Articles tagged with: Who’s Afraid of Virginia Woolf
Review: Never mind the arcane title of the play, “Death of a Streetcar Named Virginia Woolf,” which, yes, seems familiar in a vaguely disconcerting way. You know you’re face to face with existential authenticity the moment Blanche Dubois’ voice drops an octave, plunging as if into a steamy bath of lurid sensuality. From there, it becomes a challenge for every viewer, a game of dicey drama and riotous laughter in the black box at the new Writers Theatre. ★★★★★
Interview: In the thimble-size playing space of Redtwist Theatre, Brian Parry is reminded every night of the plain truth in playwright Edward Albee’s admonition to any actor who takes on the role of George, the battle-worn husband and semi-satisfied college professor in “Who’s Afraid of Virginia Woolf?” – that it will be the workout of a lifetime.
Review: Seeing a play at tiny Redtwist Theatre, where a full house of 30 or 40 viewers often encircles the unfolding drama, can be an experience of in-your-face intensity. But the company’s electric burn through Edward Albee’s “Who’s Afraid of Virginia Woolf?” takes intensity to a harrowing new place. ★★★★★
Review: If you liked Edward Albee’s “Who’s Afraid of Virginia Woolf,” you’ll love the original: August Strindberg’s “The Dance of Death,” wherein a toxic, blood-sport marriage between a venomous old soldier and his hissing wife make the sniping between Albee’s George and Martha feel once more present in the room. Writers Theatre provides the well-polished dance floor for Strindberg’s caustic waltz. ★★★★★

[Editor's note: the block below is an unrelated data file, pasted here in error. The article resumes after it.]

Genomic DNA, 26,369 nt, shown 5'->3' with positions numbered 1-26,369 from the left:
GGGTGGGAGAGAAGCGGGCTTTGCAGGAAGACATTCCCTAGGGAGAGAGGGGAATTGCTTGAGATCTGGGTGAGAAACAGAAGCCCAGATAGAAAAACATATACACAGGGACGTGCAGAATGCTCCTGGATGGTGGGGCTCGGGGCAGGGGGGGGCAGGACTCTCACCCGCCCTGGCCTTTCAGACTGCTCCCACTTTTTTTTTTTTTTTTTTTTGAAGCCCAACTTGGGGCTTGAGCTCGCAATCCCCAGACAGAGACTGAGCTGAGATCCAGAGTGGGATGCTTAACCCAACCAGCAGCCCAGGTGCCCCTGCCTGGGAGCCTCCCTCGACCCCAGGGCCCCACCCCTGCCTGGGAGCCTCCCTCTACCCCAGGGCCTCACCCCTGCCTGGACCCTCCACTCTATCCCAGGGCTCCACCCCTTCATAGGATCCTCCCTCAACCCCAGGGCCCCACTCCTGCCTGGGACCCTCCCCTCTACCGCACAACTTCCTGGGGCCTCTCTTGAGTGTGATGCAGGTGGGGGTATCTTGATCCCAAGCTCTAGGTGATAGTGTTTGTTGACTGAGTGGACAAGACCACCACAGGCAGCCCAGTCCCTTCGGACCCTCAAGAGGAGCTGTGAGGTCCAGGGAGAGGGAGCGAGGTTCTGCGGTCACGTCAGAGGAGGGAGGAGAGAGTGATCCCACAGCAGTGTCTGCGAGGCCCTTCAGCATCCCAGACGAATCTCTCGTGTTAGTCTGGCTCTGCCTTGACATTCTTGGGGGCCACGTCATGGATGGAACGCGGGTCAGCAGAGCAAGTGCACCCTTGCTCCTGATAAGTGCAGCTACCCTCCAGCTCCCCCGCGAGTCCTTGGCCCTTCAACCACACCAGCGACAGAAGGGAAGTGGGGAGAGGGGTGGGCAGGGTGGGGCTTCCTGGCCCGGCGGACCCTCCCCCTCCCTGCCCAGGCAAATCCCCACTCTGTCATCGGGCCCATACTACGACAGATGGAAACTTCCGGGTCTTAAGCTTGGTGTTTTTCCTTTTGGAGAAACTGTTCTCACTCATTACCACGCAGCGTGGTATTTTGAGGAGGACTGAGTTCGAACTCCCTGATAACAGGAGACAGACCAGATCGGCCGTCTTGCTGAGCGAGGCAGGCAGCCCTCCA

Review: Happiness. Is it an authentic state of contentment, fulfillment, grace – or merely delusion, self-deception and denial? Playwright Robert Caisely pummels the question in “Happy,” an ironically titled session of group misery directed by Elly Green with stunning acerbity at Redtwist Theatre. ★★★
Report update: Carnegie Hall’s concerts for Nov. 1 have been cancelled as the crane remains unsecured, and more cancellations are expected. Broadway theaters have resumed their performance schedules, so it’s back to work for several Chicago-based performers. Many off-Broadway theaters in the downtown area are still without electricity and remain closed.